We tend to remember leaders in characteristic poses. For Pope Benedict XVI, the college professor, it was delivering a much-misunderstood lecture at the University of Regensburg, which made controversial reference to Islam. For Pope Francis, it is kneeling to wash the feet of a young Muslim woman in a prison on Holy Thursday. With due respect to Benedict’s learning, Francis’s symbolic act managed to more effectively communicate the essence of the Christian gospel.
The Catholic tradition, from catacombs to cathedrals, is filled with potent symbols. There is the cross, the fish, the dove and the lamb. There is Mary’s blue, the purple of penance and the red of martyrs’ blood. Francis excels at the symbolism of humility. He lives in a two-room apartment, dresses in simple white and speaks in direct, colloquial language. His assistant is reputed to carry a cellphone, making the pope callable, maybe.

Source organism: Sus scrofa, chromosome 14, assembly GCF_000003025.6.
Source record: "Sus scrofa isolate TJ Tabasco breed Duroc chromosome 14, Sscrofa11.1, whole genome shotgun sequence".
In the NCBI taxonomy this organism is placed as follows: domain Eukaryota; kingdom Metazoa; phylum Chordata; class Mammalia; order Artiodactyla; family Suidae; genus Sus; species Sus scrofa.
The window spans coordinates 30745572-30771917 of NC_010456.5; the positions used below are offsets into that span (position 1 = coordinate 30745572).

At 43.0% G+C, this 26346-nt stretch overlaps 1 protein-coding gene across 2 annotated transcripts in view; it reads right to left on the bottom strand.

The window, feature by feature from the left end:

Francis has not yet issued sweeping declarations. But his symbolism has begun seeping into substance. He seeks a simpler church, more closely identified with the poor. And he sounds like an institutional reformer. Here is the Vatican’s account of one papal sermon: “When the Church wants to throw its weight around and sets up organizations, and sets up offices and becomes a bit bureaucratic, the Church loses its principal substance and runs the risk of turning itself into an NGO [nongovernmental organization]. And the Church is not an NGO. It is a love story.”